Van Gogh Museum

I’m glad we’d bought our tickets for the Van Gogh Museum in Amsterdam in advance via their website. When we arrived the queues were enormous and chaotic. But with a timed ticket we just had a short while to wait until our slot came up and then we were able to waltz past the main queue and into the museum.* Once inside it was extremely busy (not surprising considering the number of people queuing outside) and with people crowding around the most well known paintings, it wasn’t a relaxing experience to say the least.

Vincent_van_Gogh_-_Zelfportret_als_schilder_(1888)

It’s well known that during his lifetime Van Gogh was unappreciated, to say the least. He sold very few paintings even though his brother, Theo, was an art dealer and tried to push his work. Alas, it was to no avail. When Vincent died in 1890 Theo was left a large number of works, but he still wasn’t able to sell them. Theo died only a few months after brother so his widow, Johanna, inherited the collection. She became an evangelist for Vincent’s work, arranging exhibitions and publishing the numerous letters Vincent had written to Theo over many years. Gradually, Vincent’s work began to become appreciated and, eventually, he became the “mega-star” artist we all know whose paintings are now worth millions.

The museum has a massive collection of works by Van Gogh, donated by his nephew, Vincent Willem van Gogh, with some by his friends and contemporaries. In fact, it has the largest collection of Van Gogh’s works in the world – 200 paintings, 400 drawings, and 700 letters. The permanent exhibition provided a thorough overview of his development as an artist.

His early works were dark and sombre, typified by The potato eaters (1885)

Vincent_van_Gogh_-_The_potato_eaters_-_Google_Art_Project_(5776925)

It was when he moved to Paris that he discovered the Impressionists and turned to the dazzling use of colour producing those pictures for which he is most well known, such as

Bedroom in Arles (1888)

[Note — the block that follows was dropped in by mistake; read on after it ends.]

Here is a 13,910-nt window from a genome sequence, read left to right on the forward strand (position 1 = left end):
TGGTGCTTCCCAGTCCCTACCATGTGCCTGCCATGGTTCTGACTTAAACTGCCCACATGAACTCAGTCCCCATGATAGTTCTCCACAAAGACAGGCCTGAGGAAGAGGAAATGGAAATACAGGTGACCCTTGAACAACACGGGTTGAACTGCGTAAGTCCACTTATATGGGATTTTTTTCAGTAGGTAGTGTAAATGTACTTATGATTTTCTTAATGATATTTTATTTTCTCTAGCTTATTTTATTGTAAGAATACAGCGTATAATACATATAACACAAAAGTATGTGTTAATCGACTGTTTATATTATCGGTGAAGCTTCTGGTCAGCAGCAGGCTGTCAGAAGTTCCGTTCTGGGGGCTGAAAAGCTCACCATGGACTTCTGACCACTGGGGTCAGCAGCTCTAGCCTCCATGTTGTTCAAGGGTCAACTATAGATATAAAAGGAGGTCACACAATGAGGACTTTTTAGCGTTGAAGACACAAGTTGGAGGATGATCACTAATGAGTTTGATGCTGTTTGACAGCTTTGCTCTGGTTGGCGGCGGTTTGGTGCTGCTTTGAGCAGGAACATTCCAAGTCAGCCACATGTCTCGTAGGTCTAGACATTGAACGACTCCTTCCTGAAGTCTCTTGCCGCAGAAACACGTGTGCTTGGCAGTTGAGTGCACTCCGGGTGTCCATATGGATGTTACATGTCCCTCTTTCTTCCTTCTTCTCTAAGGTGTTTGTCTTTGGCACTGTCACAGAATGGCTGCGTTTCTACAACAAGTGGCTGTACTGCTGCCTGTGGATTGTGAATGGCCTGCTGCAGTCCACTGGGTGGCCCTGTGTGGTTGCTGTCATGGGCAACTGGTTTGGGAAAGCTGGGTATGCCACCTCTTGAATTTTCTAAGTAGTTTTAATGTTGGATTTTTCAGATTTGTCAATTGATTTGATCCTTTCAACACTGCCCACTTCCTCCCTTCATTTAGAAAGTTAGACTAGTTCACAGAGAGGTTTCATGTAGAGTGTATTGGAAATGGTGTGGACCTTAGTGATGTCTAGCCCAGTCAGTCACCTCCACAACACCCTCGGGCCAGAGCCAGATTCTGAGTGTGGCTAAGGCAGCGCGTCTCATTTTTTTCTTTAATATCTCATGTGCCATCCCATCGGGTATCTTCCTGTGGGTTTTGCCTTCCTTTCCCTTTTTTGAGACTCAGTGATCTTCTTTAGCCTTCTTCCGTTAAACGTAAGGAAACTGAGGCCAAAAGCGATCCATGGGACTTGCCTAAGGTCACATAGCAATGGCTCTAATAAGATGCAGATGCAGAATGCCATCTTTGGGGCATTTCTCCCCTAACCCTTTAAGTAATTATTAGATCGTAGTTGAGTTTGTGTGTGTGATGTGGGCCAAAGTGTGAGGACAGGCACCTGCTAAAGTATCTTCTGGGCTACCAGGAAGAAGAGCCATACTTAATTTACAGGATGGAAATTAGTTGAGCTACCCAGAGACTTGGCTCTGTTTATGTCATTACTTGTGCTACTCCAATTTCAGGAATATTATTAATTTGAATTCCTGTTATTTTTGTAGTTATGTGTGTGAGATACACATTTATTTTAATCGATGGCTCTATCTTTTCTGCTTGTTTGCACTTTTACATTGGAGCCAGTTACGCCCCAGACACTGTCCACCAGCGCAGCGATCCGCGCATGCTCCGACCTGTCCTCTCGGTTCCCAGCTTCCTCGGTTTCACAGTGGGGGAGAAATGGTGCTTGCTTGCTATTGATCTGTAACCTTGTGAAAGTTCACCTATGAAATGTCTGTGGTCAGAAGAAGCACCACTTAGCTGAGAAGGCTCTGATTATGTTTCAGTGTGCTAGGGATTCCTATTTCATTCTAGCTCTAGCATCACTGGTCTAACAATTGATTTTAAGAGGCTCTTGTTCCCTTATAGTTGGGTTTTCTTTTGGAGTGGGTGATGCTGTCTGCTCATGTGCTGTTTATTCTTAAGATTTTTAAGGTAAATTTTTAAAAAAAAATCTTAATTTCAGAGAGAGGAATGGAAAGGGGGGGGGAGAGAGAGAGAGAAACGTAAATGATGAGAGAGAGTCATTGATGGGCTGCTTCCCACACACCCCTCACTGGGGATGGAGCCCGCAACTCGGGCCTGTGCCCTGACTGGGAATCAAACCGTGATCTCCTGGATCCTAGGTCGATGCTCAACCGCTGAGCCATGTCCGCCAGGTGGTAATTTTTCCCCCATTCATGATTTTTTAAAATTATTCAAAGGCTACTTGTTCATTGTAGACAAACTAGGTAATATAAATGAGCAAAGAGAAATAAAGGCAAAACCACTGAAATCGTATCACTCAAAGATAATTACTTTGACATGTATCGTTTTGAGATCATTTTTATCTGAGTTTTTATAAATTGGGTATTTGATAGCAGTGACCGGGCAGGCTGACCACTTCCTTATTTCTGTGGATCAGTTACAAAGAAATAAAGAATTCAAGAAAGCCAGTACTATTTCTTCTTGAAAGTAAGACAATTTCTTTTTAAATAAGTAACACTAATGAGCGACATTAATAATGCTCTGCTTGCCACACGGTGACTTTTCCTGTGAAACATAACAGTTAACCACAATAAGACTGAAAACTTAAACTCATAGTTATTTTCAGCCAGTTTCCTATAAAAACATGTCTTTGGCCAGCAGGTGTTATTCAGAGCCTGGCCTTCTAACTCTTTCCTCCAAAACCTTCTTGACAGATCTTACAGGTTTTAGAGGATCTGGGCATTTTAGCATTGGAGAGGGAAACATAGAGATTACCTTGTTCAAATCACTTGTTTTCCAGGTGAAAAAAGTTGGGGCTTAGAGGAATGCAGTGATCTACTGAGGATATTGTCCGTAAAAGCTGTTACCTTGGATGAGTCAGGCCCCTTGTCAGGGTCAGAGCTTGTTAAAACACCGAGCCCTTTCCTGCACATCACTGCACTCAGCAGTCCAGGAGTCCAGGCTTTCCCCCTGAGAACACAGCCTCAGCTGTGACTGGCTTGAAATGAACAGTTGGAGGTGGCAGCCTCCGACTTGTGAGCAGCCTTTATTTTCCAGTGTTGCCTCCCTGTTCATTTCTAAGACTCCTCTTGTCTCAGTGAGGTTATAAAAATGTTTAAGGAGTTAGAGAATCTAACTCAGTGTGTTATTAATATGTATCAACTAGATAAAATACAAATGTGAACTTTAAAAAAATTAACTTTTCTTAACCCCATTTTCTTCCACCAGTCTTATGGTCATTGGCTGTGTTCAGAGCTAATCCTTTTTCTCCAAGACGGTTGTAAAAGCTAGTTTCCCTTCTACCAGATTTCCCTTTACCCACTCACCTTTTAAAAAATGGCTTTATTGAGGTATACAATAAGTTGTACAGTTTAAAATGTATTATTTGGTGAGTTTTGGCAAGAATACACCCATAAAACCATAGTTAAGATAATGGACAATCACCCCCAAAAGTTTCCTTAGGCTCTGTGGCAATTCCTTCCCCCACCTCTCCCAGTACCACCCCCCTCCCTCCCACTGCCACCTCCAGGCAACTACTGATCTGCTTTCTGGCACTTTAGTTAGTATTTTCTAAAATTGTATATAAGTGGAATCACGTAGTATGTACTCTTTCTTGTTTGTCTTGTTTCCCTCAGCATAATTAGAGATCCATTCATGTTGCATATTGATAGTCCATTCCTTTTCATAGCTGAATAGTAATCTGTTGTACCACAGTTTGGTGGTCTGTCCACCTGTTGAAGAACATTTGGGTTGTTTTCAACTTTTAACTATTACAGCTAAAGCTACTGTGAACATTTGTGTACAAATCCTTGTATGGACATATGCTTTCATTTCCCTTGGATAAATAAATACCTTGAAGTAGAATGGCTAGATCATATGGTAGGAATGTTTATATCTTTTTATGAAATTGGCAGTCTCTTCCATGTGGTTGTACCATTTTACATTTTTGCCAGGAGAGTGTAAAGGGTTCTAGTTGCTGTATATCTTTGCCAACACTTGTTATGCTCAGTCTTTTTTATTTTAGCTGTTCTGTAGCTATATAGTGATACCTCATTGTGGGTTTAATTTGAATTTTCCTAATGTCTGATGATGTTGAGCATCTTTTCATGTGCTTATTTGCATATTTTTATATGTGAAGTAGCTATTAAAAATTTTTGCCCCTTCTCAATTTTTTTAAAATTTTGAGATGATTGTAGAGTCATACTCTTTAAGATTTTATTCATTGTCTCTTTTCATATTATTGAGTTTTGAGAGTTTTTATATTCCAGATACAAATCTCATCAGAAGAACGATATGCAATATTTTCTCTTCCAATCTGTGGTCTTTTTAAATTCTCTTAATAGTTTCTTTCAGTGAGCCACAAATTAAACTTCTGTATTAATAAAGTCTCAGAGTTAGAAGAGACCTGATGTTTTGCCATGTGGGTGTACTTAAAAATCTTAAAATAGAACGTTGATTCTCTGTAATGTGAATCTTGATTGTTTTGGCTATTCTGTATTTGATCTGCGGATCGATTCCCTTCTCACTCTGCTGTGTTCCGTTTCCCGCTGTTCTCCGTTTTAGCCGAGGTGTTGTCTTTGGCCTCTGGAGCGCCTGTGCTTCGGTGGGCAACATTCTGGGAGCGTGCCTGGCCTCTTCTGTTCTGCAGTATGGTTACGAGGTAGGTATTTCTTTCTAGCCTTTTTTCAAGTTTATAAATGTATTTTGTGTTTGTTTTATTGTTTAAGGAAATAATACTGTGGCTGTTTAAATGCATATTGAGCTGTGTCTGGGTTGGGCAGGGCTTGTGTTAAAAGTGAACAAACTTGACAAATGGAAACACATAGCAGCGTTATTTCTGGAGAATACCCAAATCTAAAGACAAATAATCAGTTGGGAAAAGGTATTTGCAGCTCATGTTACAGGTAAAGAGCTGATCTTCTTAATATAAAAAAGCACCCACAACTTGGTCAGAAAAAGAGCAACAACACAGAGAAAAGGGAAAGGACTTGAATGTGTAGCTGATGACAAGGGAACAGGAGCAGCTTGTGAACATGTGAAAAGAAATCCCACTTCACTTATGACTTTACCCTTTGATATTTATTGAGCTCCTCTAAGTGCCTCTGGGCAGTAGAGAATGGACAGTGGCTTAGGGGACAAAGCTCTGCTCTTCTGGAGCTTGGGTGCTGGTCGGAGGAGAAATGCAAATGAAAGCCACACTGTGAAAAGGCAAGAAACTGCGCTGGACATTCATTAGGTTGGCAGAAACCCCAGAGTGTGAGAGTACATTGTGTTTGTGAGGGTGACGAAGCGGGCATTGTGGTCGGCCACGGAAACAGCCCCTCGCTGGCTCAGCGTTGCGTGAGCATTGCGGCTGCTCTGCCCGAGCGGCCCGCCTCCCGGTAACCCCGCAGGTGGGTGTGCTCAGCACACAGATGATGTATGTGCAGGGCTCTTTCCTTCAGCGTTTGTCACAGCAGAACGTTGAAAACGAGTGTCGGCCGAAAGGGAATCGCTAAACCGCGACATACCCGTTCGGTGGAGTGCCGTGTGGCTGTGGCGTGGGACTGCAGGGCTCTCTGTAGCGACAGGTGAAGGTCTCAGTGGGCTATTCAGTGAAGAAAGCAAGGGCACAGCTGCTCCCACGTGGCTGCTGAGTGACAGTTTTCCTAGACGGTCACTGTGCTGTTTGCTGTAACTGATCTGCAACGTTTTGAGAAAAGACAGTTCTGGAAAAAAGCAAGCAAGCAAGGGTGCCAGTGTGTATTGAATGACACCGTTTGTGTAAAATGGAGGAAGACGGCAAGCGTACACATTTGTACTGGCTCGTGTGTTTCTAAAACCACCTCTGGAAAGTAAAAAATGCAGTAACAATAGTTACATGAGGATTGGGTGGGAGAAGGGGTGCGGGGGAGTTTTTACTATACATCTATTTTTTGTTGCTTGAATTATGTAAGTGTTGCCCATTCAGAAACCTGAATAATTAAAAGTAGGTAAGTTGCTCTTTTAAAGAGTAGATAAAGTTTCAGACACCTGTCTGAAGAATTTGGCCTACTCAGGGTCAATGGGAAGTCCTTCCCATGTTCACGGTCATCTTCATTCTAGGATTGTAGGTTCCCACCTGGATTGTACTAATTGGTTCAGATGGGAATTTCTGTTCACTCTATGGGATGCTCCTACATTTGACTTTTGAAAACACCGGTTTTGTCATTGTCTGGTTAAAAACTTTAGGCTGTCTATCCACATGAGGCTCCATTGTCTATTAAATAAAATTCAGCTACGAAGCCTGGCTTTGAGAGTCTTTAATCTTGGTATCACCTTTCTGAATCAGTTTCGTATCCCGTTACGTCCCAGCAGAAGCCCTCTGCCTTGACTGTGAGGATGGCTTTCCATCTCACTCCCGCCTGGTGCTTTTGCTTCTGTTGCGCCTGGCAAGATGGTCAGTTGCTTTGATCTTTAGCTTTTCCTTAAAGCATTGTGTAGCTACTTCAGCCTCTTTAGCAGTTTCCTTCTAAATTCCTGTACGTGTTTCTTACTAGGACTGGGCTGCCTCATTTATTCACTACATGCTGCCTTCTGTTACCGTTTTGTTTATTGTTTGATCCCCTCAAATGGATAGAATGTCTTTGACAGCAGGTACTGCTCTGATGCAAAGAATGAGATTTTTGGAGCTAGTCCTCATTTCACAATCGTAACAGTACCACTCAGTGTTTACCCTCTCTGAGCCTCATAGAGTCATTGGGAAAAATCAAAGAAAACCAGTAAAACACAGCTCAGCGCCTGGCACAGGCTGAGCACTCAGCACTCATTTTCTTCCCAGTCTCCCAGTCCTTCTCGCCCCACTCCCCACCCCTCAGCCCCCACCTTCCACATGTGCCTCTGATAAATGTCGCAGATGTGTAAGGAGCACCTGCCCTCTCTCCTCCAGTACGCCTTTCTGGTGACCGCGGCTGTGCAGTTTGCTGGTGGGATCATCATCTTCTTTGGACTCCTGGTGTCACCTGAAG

Vincent_van_Gogh_-_De_slaapkamer_-_Google_Art_Project

Sunflowers (1889)

Vincent_van_Gogh_-_Sunflowers_-_VGM_F458

and Almond Blossoms (1890)

Vincent_van_Gogh_-_Almond_blossom_-_Google_Art_Project

The influence of Japanese artists being particularly noticeable in the latter.

All of the above, and many, many more, were on display in the museum during our visit. Although the hordes of visitors made it very difficult to stand and contemplate the paintings. The large number of works was also overwhelming and I was feeling almost dizzy by the time we’d worked our way through the galleries.

I’m not convinced that mega-galleries like this are the best way to display art. People rush through the museum ticking off the masterpieces, but I don’t think it’s possible to take it all in – it’s overwhelming. Several visits, would be needed to properly study and appreciate a lifetime’s work and the majority of visitors were tourists, many of whom would probably never have the opportunity to visit again.

The museum has an excellent website with lots of information about Van Gogh’s life and work.

(All pictures sourced from Wikipedia)

* the new entrance hall  was due to open on 5th September. Perhaps that will ease the congestion outside – but I  don’t think it will make it less crowded inside!

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